PlayOn can stream Hulu and Youtube and other such services. Hulu and the PlayOn software do seem to get into occasional-to-frequent periods of some kind of arms race, where Hulu changes on their end break playback, Playon patches to restore, wash rinse repeat. If you're a Netflix subscriber, you can stream their instant-watch catalog through the PS3 natively; currently that requires a special disc in the drive that netflix will send to you free on request--it should be able to do that without disc later on in the year sometime.
posted by Drastic at 6:34 PM on February 14, 2010


Another vote for the PS3, and also to comment that I hear the "needing a disk for netflix on demand" is going away soon, due to a software update.
posted by Joh at 8:57 PM on February 14, 2010


You can get a Blu-Ray Player like this LG for half the price of a PS3. If you don't care about gaming, I'm not sure that the extra $150 is justified.

The primary thing a PS3 would get you in that circumstance is a pretty good but not really stellar media streamer. I gather that there are server-side solutions for some of this, but without assistance a PS3 won't stream dvd isos. And the PS3 can't handle mkv files, but nearly all mkv files can be unpacked and repacked into x264 avis in a few minutes with no transcoding.

Anyway, this is probably our biggest use of the PS3. Download stuff, rip it, whatever, and it just sits on a machine upstairs and gets zapped over wireless to the PS3. The 802.11g is, in our house, good for up to 720p files, but at 720p there's probably going to be a little bit of stuttering once or twice in high-bitrate points. 1080p stuff I just download to the PS3 when we're not using it instead of trying to stream it. I assume that if I ran some cat5 I could stream 1080p.

Is it worth it? Dunno. The extra $150 is marginally less than the current Popcorn Hours, but the Popcorn Hours do more, but having a Popcorn Hour is another thing to plug in and control and work around.

Also you may well find, with a PS3 in the house, that you don't care as little about gaming as you thought. I'd had little interest in console gaming since about 1983, with a few exceptions here and there, but I have to admit that bashing stuff in Lego Star Wars is a fun way to spend a half hour, and sitting down with a stupid fake guitar and playing Rock Band -- AKA "Missile Command synchronized to a soundtrack"-- is a nice way to decompress for ten or twenty minutes. Or three hours.
posted by ROU_Xenophobe at 9:03 PM on February 14, 2010


But again, if I were evilmomlady, I'd just get a new cheap dvd player.
posted by ROU_Xenophobe at 9:03 PM on February 14, 2010


Seconding octothorpe's recommendation of the LG BD370 or BD390.

Playstation 3 sucks as a media player.
posted by Jupiter Jones at 9:03 PM on February 14, 2010


Thirding an LG that does Netflix.
posted by intermod at 10:03 PM on February 14, 2010


PS3 is getting 3D capability via a firmware update later this year. If you're thinking of a Blu-Ray player, you want to make sure you've got 3D capability. I don't know which others will have that, but the PS3 definitely will.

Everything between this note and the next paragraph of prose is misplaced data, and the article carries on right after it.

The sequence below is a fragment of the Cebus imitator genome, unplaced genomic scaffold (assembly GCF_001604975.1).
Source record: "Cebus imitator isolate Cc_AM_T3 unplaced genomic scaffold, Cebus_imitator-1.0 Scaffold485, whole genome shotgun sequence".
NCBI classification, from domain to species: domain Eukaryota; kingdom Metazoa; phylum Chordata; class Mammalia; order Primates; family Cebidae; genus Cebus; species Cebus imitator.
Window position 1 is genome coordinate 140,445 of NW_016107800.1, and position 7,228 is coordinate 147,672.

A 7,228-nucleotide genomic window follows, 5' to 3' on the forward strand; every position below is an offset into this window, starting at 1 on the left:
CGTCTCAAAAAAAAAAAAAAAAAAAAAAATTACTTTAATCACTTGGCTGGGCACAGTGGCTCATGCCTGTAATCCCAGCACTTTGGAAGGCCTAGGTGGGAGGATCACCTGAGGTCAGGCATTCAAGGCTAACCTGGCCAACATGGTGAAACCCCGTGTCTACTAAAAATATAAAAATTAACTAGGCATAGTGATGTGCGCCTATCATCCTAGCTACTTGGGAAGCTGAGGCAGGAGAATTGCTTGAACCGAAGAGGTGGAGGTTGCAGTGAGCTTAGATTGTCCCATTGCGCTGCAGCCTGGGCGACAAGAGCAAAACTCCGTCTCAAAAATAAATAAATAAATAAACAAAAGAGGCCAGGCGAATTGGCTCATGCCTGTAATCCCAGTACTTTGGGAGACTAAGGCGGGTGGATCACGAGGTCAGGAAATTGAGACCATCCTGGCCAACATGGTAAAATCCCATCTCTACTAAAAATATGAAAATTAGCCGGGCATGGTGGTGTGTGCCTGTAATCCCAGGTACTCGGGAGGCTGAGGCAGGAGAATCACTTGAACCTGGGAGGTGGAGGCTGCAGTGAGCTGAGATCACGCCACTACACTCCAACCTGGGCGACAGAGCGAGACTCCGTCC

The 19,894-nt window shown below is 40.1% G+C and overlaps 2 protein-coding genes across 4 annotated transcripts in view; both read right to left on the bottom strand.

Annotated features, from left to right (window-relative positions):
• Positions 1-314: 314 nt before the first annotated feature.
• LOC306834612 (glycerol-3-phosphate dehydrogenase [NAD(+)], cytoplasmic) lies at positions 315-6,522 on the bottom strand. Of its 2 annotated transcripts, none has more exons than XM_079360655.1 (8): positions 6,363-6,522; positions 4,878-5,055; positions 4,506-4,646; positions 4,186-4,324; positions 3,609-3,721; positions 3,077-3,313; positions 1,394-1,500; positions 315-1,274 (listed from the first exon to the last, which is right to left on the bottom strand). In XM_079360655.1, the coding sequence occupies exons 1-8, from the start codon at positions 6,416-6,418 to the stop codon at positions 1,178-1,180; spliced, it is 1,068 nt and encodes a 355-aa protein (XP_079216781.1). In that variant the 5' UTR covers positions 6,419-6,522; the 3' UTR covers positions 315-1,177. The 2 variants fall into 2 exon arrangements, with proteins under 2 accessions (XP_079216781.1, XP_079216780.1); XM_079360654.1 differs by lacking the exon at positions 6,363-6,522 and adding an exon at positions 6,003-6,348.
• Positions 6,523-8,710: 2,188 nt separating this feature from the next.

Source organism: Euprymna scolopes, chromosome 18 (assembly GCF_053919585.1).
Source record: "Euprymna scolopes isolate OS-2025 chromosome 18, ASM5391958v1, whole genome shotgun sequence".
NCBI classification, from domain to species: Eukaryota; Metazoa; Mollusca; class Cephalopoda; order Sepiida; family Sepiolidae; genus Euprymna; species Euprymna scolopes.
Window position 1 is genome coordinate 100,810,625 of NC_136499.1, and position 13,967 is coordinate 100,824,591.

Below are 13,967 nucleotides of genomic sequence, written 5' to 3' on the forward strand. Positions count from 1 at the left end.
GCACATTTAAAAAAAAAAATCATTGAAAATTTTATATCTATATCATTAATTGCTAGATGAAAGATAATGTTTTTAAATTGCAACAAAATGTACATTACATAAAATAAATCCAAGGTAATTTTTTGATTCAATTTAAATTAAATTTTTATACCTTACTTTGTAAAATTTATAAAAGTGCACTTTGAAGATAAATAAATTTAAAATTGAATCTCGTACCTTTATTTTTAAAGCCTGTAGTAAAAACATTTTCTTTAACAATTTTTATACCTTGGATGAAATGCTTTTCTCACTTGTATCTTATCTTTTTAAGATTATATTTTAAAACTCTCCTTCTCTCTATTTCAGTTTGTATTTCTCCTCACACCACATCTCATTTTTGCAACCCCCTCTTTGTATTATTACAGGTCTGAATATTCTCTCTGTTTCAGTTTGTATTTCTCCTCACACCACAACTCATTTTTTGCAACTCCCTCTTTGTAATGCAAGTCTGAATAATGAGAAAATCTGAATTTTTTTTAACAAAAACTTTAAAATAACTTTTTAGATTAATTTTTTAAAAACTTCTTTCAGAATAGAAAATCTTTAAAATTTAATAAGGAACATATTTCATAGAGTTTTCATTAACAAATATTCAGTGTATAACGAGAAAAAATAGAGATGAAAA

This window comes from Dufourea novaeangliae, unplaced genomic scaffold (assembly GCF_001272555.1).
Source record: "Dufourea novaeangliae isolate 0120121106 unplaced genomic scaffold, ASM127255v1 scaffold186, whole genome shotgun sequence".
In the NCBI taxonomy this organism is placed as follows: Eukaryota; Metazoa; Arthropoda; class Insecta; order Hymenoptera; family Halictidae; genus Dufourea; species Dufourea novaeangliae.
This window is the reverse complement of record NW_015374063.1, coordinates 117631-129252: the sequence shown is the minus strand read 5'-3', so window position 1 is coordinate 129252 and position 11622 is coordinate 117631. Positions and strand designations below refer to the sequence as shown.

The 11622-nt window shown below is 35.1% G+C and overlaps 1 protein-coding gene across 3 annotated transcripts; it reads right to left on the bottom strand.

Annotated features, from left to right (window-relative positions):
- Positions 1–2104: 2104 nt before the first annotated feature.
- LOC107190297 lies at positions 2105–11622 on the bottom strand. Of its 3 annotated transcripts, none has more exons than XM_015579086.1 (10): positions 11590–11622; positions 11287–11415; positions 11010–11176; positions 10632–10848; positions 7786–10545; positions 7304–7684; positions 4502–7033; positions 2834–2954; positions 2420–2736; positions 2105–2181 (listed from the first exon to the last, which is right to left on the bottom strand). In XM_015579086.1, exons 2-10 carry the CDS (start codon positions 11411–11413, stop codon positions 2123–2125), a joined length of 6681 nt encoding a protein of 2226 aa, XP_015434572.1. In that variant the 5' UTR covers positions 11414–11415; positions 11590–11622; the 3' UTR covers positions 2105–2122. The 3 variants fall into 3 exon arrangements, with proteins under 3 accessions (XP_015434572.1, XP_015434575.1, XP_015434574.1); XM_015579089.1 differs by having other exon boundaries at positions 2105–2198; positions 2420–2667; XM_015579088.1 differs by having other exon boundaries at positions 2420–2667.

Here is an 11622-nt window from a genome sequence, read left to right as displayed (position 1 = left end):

posted by smersh at 12:26 AM on February 15, 2010


I just got a PS3, primarily for BluRay (on a 37" LCD HDTV) and I heart it lots and lots. The games are a nice bonus, too!
posted by Alterscape at 7:22 AM on February 15, 2010


Thanks everyone, this was really helpful.

Also you may well find, with a PS3 in the house, that you don't care as little about gaming as you thought.

That's *exactly* what I'm afraid of! Though the arguments for the PS3 are compelling, we've resisted game consoles so far, and hope to go on doing so. (We promised the kids we'd never get one; hate to break a promise to the little ones :-) )

So now I know that I'm looking for a "Network Blu-ray Disc Player" and have decided to get either the LG BD370 or the Sony BDP-N460. Probably Sony, since the TV is Sony. (Initially I wanted wireless, but after thinking about it realized that I can get an ethernet cable to the cabinet without too much trouble.)

The TV has HDMI input so connection should be easy. And by "future-proof" I mean the eventuality that they stop making plain old DVDs and make only Blu-rays. Could happen.

Thanks again. I'll come back and let you know how it went.
posted by evilmomlady at 8:57 AM on February 15, 2010


And by "future-proof" I mean the eventuality that they stop making plain old DVDs and make only Blu-rays. Could happen.

Not for decades if ever, and if it does bluray players will be as dirt cheap as dvd players are now.
posted by ROU_Xenophobe at 1:50 PM on February 15, 2010


Also too and as well, it is a virtual certainty that any bluray player you get now will break irreparably long before studios stop offering dvds for sale, so this purchase isn't going to be future-proofing anything.
posted by ROU_Xenophobe at 1:53 PM on February 15, 2010


Got the Sony BDP-N460 (and the HDMI cable, sold separately). Connection - painless (after throwing away a dozen no-longer-needed cables from the old DVD and other components). Plug HDMI to player, other end to TV. Insert ethernet cable in player. Turn it all on. TV displays a registration code to enter on the sony website, and another one to enter on the Netflix site... and we are watching Netflix on the TV. Yay. 11-year-old son is thrilled.

The player promises that my DVDs will look better on the bluray player but I haven't tested that yet.
posted by evilmomlady at 11:29 AM on February 27, 2010